Scorched Brown and Chaos Black. Scorched Brown and Chaos Black. This is usually done after painting the skin area and then washing colour white in with your hair colour and paint a ‘halo’ ring around the top of the
over it (the Citadel Washes are great for this). Painting a spot is pretty simple hair. This will give the appearance that the light is bouncing off the hair. Of
– just glaze the area with some Scab Red and then give it a little highlight of course, this technique should only be used on creatures that could be
Blood Red, and for that ready-to-burst look, add a yellow spot head with expected to keep a certain level of hygiene and would actually wash their
Iyanden Darksun – nice! hair, such as Elves or female models (Are you trying to suggest men don’t
RUDDY-FACED DWARF – Basic wash? – Ed). Greying hair is another way to add age and character to a face.
To achieve a natural-looking grey it is best to add in either Bleached Bone
For the Dwarf flesh I first painted the skin in the usual way, until you reach the desired effect. After the colour was or Kommando Khaki to the hair colour – these are neutral tones and not as
harsh as white. Once again, placement of the grey is important, it needs to
and then added washes over it. I mixed Tallarn Flesh into added to the nose and cheek the areas were then re- sit either above the ears for slight grey or all over the hair.
the washes to give them a natural look. If I had used
straight colour on the skin it would look too bright and
highlighted to pull the colours back into the skin and tone
them down a little. This effect can also be added to the BODY HAIR
fake. When washing colour over the face it is important to ears, lips, and knuckles on a model, but only works on
keep your paint very thin and build the layers up slowly certain miniatures, so use it sparingly in your painting.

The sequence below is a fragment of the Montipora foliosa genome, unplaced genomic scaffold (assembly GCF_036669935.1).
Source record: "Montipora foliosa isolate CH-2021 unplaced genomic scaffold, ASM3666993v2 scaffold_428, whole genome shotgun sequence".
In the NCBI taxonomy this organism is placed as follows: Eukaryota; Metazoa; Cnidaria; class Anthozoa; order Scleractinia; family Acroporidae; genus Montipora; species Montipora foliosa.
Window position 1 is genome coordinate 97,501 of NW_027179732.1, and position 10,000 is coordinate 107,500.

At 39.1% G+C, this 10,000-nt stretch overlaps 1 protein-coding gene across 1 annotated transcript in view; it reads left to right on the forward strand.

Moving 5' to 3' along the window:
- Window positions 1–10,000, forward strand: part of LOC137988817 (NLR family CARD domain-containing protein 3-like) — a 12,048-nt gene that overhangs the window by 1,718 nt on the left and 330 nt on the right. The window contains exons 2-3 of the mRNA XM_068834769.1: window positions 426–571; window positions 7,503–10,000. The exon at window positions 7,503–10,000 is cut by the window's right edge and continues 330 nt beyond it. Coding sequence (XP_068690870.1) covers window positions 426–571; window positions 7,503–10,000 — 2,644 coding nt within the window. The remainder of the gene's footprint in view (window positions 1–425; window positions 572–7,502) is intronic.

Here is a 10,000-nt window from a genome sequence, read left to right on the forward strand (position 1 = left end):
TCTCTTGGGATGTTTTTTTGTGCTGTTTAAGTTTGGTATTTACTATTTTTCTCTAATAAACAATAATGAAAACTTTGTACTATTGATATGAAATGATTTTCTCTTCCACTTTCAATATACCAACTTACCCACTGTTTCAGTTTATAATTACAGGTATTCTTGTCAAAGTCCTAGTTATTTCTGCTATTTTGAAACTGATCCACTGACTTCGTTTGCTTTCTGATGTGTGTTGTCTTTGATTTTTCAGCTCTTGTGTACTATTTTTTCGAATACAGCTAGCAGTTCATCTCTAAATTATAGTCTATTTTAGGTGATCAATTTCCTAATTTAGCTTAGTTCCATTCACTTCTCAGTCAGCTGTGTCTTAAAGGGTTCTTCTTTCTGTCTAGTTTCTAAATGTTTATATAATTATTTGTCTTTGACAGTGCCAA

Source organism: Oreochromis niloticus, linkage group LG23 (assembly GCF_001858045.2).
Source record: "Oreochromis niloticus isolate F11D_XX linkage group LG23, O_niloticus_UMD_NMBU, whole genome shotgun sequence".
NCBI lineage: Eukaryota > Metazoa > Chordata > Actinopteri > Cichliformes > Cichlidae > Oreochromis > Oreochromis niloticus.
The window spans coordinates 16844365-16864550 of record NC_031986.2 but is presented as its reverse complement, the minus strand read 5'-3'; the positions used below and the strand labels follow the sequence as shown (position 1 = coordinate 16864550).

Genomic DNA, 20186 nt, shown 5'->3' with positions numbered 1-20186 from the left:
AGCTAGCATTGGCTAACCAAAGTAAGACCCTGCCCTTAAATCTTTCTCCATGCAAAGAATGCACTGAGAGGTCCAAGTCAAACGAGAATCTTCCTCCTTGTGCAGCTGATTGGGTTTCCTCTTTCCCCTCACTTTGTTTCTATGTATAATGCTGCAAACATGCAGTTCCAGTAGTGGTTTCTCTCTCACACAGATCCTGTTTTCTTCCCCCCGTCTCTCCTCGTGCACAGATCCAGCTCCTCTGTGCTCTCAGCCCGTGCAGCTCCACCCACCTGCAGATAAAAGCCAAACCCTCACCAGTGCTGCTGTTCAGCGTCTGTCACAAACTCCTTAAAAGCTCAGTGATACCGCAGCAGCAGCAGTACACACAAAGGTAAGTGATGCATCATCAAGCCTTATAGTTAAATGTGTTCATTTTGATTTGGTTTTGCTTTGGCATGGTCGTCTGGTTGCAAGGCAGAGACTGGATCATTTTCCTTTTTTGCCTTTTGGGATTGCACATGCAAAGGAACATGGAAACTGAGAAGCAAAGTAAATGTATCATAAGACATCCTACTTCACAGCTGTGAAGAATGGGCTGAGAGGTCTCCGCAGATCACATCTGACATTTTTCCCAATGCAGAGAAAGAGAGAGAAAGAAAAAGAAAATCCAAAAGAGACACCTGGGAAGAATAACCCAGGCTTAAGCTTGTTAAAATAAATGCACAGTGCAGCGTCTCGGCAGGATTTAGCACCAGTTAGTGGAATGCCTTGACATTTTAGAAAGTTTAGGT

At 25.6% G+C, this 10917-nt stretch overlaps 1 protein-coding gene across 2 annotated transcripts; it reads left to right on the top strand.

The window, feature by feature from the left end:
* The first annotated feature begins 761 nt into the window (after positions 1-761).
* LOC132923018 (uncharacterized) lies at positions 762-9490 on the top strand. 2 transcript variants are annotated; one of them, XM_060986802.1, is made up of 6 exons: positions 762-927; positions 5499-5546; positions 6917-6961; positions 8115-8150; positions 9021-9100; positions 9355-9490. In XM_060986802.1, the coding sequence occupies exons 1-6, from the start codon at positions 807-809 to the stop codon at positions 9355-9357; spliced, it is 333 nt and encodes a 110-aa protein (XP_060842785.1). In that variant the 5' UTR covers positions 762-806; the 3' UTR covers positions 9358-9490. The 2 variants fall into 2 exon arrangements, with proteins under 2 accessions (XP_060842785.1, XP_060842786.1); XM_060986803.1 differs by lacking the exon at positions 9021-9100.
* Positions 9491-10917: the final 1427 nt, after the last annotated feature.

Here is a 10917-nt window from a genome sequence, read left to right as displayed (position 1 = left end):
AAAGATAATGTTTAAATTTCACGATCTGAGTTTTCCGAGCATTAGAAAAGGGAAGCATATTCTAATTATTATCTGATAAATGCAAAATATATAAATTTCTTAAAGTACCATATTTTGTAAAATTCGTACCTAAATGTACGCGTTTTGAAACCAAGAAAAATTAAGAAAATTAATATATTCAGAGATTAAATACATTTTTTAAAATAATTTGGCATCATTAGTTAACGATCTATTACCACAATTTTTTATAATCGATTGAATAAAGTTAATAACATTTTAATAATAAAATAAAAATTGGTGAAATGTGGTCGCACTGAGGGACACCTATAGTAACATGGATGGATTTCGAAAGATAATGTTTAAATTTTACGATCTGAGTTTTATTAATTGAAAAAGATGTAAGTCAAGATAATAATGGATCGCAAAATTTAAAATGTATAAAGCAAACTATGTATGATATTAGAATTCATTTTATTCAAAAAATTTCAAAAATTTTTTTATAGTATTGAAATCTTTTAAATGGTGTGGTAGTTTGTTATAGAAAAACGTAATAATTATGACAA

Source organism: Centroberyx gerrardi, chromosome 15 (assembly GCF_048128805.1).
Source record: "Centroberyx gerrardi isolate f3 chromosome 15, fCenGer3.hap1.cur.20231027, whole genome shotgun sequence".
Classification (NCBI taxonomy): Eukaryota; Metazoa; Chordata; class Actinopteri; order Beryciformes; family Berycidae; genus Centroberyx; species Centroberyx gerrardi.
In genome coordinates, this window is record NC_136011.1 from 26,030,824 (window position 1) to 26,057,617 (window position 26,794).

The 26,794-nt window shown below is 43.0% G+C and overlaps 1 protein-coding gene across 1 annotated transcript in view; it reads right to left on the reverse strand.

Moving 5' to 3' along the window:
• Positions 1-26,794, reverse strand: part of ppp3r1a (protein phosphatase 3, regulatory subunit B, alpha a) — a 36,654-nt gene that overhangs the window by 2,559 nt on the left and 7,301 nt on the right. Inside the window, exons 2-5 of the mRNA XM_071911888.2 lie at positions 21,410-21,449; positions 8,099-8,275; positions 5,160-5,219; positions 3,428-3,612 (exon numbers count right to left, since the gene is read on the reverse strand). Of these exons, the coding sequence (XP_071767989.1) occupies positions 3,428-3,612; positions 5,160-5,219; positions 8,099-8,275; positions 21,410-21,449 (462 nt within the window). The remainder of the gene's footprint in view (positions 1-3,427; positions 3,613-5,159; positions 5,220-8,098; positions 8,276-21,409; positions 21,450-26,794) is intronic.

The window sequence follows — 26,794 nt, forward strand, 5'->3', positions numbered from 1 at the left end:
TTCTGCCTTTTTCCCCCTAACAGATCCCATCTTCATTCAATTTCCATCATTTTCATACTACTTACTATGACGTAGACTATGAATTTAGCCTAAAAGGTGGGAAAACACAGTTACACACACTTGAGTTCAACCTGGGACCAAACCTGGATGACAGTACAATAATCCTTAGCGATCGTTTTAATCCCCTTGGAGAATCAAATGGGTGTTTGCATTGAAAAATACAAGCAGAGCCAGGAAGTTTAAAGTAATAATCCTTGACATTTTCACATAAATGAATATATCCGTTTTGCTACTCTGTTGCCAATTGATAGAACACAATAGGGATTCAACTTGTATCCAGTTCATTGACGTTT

A B ASK
We’ve covered painting faces in great detail in parts
1 & 2 of this article. If you have any more queries
about painting faces – or about any
1 2 3 other techniques for that matter –
remember that you can write to
’Eavy Metal at the address below:
When painting body hair you need to take a similar approach to painting
stubble, a little of the flesh colour mixed in with the hair colour will help Design Studio,
the look. Painting hair on flesh is more about technique than colour though; Willow Road, Lenton,
you need to feather the hair on with a fine brush and build up the colour Nottingham, NG7 2WS,
gradually. As with stubble, the hair needs to be placed in the correct areas
Step 1. The Dwarf was washed with a 1:1:1 mix Step 2. Next, layers were built up with a wash Step 3. The skin was re-highlighted with Dwarf or else it will not look natural. The usual place to see this effect is on the
of Tallarn Flesh, Scab Red and Warlock Purple. consisting of a 1:1:1 mix of Scab Red, Tallarn Flesh and then Bleached Bone. forearms and chest. This technique can also be used on animals that have
Flesh and Regal Blue. fine hair, such as horses, to give a textured finish.
98 WHITE DWARF PAINTING FACES www.games-workshop.com 99